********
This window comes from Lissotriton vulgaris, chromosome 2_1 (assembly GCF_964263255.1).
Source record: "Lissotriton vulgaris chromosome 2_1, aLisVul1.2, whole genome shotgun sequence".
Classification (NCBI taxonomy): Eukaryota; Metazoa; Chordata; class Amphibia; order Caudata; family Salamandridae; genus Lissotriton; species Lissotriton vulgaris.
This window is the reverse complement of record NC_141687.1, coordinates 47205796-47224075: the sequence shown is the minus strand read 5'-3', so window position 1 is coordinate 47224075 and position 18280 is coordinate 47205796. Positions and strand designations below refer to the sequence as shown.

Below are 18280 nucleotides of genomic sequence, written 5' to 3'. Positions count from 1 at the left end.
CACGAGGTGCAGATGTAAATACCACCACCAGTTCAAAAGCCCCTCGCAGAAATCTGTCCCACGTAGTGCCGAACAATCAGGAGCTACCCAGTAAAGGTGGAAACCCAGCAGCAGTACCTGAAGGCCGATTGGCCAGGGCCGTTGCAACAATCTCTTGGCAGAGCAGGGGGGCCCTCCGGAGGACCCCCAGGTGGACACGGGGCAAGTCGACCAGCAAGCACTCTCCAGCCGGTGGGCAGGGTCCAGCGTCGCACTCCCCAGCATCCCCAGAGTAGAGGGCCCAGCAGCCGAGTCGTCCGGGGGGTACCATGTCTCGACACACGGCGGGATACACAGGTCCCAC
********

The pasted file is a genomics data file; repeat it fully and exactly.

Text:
This window comes from Lissotriton vulgaris, chromosome 2_1 (assembly GCF_964263255.1).
Source record: "Lissotriton vulgaris chromosome 2_1, aLisVul1.2, whole genome shotgun sequence".
Classification (NCBI taxonomy): Eukaryota; Metazoa; Chordata; class Amphibia; order Caudata; family Salamandridae; genus Lissotriton; species Lissotriton vulgaris.
This window is the reverse complement of record NC_141687.1, coordinates 47205796-47224075: the sequence shown is the minus strand read 5'-3', so window position 1 is coordinate 47224075 and position 18280 is coordinate 47205796. Positions and strand designations below refer to the sequence as shown.

Below are 18280 nucleotides of genomic sequence, written 5' to 3'. Positions count from 1 at the left end.
CACGAGGTGCAGATGTAAATACCACCACCAGTTCAAAAGCCCCTCGCAGAAATCTGTCCCACGTAGTGCCGAACAATCAGGAGCTACCCAGTAAAGGTGGAAACCCAGCAGCAGTACCTGAAGGCCGATTGGCCAGGGCCGTTGCAACAATCTCTTGGCAGAGCAGGGGGGCCCTCCGGAGGACCCCCAGGTGGACACGGGGCAAGTCGACCAGCAAGCACTCTCCAGCCGGTGGGCAGGGTCCAGCGTCGCACTCCCCAGCATCCCCAGAGTAGAGGGCCCAGCAGCCGAGTCGTCCGGGGGGTACCATGTCTCGACACACGGCGGGATACACAGGTCCCAC